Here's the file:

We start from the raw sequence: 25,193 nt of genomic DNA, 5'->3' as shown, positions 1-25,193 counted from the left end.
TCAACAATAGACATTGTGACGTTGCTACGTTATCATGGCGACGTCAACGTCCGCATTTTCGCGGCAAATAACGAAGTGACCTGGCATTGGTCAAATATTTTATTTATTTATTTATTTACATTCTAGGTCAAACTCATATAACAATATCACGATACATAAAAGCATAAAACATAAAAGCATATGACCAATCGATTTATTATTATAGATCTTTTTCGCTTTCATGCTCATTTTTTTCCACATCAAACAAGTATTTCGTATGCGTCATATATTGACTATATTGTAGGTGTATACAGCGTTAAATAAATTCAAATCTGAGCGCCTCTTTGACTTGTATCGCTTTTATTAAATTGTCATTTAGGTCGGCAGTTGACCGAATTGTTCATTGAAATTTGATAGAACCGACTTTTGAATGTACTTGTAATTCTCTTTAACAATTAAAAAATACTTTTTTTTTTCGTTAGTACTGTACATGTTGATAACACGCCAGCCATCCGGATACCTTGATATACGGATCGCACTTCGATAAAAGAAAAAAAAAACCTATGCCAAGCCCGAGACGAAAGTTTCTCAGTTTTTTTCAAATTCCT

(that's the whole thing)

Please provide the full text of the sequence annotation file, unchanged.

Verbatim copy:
We start from the raw sequence: 25,193 nt of genomic DNA, 5'->3' as shown, positions 1-25,193 counted from the left end.
TCAACAATAGACATTGTGACGTTGCTACGTTATCATGGCGACGTCAACGTCCGCATTTTCGCGGCAAATAACGAAGTGACCTGGCATTGGTCAAATATTTTATTTATTTATTTATTTACATTCTAGGTCAAACTCATATAACAATATCACGATACATAAAAGCATAAAACATAAAAGCATATGACCAATCGATTTATTATTATAGATCTTTTTCGCTTTCATGCTCATTTTTTTCCACATCAAACAAGTATTTCGTATGCGTCATATATTGACTATATTGTAGGTGTATACAGCGTTAAATAAATTCAAATCTGAGCGCCTCTTTGACTTGTATCGCTTTTATTAAATTGTCATTTAGGTCGGCAGTTGACCGAATTGTTCATTGAAATTTGATAGAACCGACTTTTGAATGTACTTGTAATTCTCTTTAACAATTAAAAAATACTTTTTTTTTTCGTTAGTACTGTACATGTTGATAACACGCCAGCCATCCGGATACCTTGATATACGGATCGCACTTCGATAAAAGAAAAAAAAAACCTATGCCAAGCCCGAGACGAAAGTTTCTCAGTTTTTTTCAAATTCCT